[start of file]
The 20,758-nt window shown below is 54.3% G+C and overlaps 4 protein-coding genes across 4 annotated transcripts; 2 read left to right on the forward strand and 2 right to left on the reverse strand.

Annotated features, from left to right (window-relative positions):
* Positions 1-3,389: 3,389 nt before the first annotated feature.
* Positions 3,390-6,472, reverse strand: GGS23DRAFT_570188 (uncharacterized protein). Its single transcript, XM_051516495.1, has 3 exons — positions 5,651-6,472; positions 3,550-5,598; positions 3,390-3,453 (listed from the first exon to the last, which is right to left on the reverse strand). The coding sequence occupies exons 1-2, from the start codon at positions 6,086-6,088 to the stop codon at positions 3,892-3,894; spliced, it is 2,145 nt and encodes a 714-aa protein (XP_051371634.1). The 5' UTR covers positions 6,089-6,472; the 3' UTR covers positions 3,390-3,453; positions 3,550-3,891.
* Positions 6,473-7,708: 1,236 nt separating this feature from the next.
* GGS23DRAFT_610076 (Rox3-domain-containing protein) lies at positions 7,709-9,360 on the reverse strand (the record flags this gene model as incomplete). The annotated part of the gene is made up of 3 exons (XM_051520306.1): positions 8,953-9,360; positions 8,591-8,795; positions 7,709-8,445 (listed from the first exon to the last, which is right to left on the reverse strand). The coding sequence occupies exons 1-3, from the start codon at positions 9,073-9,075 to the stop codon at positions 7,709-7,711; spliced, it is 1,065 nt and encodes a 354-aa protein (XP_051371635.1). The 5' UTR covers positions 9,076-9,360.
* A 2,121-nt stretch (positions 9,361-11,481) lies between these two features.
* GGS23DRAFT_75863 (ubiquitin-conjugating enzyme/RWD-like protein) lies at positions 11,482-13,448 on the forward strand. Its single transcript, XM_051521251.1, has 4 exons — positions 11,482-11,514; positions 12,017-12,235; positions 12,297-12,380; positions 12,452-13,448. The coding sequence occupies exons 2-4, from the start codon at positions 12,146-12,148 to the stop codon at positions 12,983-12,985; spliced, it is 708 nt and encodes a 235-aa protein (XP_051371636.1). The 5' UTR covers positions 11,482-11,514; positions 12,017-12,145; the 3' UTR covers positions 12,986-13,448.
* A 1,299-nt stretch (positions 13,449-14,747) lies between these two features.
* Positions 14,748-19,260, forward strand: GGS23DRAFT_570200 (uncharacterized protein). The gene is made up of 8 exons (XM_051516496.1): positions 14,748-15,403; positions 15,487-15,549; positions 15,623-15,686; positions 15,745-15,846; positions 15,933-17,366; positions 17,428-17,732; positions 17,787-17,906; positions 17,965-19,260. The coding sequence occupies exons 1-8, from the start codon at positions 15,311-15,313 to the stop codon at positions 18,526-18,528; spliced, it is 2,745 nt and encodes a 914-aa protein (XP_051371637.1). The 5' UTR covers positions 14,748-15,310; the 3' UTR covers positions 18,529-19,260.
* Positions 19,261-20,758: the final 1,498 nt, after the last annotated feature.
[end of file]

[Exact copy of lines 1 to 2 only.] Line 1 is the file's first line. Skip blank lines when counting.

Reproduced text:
The 20,758-nt window shown below is 54.3% G+C and overlaps 4 protein-coding genes across 4 annotated transcripts; 2 read left to right on the forward strand and 2 right to left on the reverse strand.

Annotated features, from left to right (window-relative positions):